The annual survey Economic Freedom of the World is an indicator produced by the Fraser Institute, a libertarian think tank which attempts to measure the degree of economic freedom in the world's nations. Economic Freedom of the World index has been more widely used than any other measure of economic freedom, because of its coverage of a longer time period

Their measure of economic freedom is based on that the following standards:

  • Personal choice rather than collective choice,
  • Voluntary exchange coordinated by markets rather than allocation via the political process,
  • Freedom to enter and compete in markets, and
  • Protection of persons and their property from aggression by others.

A state will rate high when it focuses on protection of people and their property from the actions of aggressors, enforcement of contracts, and provision of the limited set of public goods like roads, flood control projects, and money of stable value and little else, but a country’s rating on the EFW summary index will fall as government expenditures increase and regulations expand.   

1A General government consumption spending as a percentage of total consumption 6.6
Area 1-A Data 17.5
1B Transfers and subsidies as a percentage of GDP 9.7
Area 1-B Data 1.5
1C Government enterprises and investment 10
Area 1-C Data 13.7
1Di Top marginal income tax rate 9
Area 1-Di Data 25
1Dii Top marginal income and payroll tax rates 8
Area 1-Dii Data 28
1D Top marginal tax rate 8.5
1 Size of Government: Expenditures, Taxes, and Enterprises 8.7
2A Judicial independence (GCR) 3.7
2B Impartial courts (GCR) 4
2C Protection of property rights (GCR) 5.6
2D Military interference in rule of law and the political process (CRG) 6.7
2E Integrity of the legal system (CRG) 2.5
2F Legal enforcement of contracts (DB) 2.9
2G Regulatory restrictions on the sale of real property (DB) 7.7
2 Legal Structure and Security of Property Rights 4.7
3A Money growth 8
Area 3-A Data 10.2
3B Standard deviation of inflation 9.2
Area 3-B Data 1.93
3C Inflation: Most recent year 8.6
Area 3-C Data 6.94
3D Freedom to own foreign currency bank accounts 10
3 Access to Sound Money 9
4Ai Revenues from trade taxes (% of trade sector) 9.4
Area 4-A(i) Data 1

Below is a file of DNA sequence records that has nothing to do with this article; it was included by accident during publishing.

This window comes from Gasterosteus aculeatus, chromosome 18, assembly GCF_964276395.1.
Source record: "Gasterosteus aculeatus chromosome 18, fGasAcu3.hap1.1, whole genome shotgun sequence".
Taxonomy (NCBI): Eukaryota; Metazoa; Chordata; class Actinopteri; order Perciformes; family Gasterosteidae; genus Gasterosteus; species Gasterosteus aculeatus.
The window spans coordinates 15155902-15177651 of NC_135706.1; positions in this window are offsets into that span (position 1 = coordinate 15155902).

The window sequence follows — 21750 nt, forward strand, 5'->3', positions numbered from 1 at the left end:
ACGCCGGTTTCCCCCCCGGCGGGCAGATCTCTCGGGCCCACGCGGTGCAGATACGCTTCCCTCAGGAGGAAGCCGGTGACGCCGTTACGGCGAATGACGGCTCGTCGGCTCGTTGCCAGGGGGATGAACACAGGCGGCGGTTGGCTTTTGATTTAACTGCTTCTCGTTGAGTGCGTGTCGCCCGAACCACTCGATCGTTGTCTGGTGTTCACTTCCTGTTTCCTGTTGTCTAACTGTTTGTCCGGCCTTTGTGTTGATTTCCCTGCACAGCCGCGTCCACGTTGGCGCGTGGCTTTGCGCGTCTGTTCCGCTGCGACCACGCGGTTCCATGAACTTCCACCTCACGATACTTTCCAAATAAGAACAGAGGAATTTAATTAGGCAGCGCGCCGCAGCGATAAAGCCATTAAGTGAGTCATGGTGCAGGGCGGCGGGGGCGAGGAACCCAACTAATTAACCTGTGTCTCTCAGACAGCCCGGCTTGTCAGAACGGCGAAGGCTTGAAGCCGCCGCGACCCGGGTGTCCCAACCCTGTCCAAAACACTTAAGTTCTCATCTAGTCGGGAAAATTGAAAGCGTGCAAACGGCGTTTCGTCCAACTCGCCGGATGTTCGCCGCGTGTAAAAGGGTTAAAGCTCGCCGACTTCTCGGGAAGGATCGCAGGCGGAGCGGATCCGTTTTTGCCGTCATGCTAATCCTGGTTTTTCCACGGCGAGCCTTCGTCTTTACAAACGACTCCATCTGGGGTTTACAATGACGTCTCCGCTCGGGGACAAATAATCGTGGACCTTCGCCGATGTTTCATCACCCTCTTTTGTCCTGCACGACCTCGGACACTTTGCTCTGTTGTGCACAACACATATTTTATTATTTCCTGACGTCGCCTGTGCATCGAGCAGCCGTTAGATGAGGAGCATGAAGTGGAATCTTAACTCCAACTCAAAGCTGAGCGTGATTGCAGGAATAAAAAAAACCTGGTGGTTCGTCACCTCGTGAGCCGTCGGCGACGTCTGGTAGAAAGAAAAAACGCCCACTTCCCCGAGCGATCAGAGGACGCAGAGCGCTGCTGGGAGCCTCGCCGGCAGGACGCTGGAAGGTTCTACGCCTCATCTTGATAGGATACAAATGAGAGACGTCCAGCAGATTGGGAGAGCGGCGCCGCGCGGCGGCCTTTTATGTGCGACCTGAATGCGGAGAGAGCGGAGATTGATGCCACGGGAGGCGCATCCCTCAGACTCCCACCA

4Aii Mean tariff rate 8.9
Area 4-A(ii) Data 5.6
4Aiii Standard deviation of tariff rates 7.1
Area 4-A(iii) Data 7.3
4A Taxes on international trade 8.4
4Bi Non-tariff trade barriers (GCR) 6.4
4Bii Compliance cost of importing and exporting (DB) 7.1
4B Regulatory Trade Barriers 6.7
4C Size of the trade sector relative to expected 10
4D Black-market exchange rates 10
4Ei Foreign ownership/investment restrictions (GCR) 7.5
4Eii Capital Controls 3.1
4E International Capital Market Controls 5.3
4 Freedom to Trade Internationally 8.1
5Ai Ownership of banks 10
5Aii Foreign bank competition 6
5Aiii Private sector credit 9.6
5Aiv Interest rate controls/negative real interest rates 9
5A Credit Market Regulations 8.7
5Bi Minimum wage (DB) 2.6
5Bii Hiring and firing regulations (GCR) 5.1
5Biii Centralized collective bargaining (GCR) 6.3
5Biv Mandated cost of hiring (DB) 7
5Bv Mandated cost of worker dismissal (DB) 3.1
5Bvi Conscription 10
5B Labor Market Regulations 5.7
5Ci Price controls 6
5Cii Administrative requirements (GCR) 4.8
5Ciii Bureaucracy costs (GCR) 5.5
5Civ Starting a business (DB) 8.7
5Cv Extra payments/bribes (GCR) 4.5
5Cvi Licensing restrictions (DB) 8
5Cvii Cost of tax compliance (DB) 7.5
5C Business Regulations 6.4
5 Regulation of Credit, Labor, and Business 6.9
SUMMARY INDEX 7.48
Rank c 28
 

Honduras Summary

 

1 World Economic Forum

2 Free the World
Gwartney, James and Robert Lawson with Herbert Grubel, Jakob de Haan, Jan-Egbert Sturm, and Eelco Zandberg (2009). Economic Freedom of the World: 2009 Annual Report. Vancouver, BC: The Fraser Institute. Data retrieved from www.freetheworld.com.

3 World Bank Data

4 World Factbook Project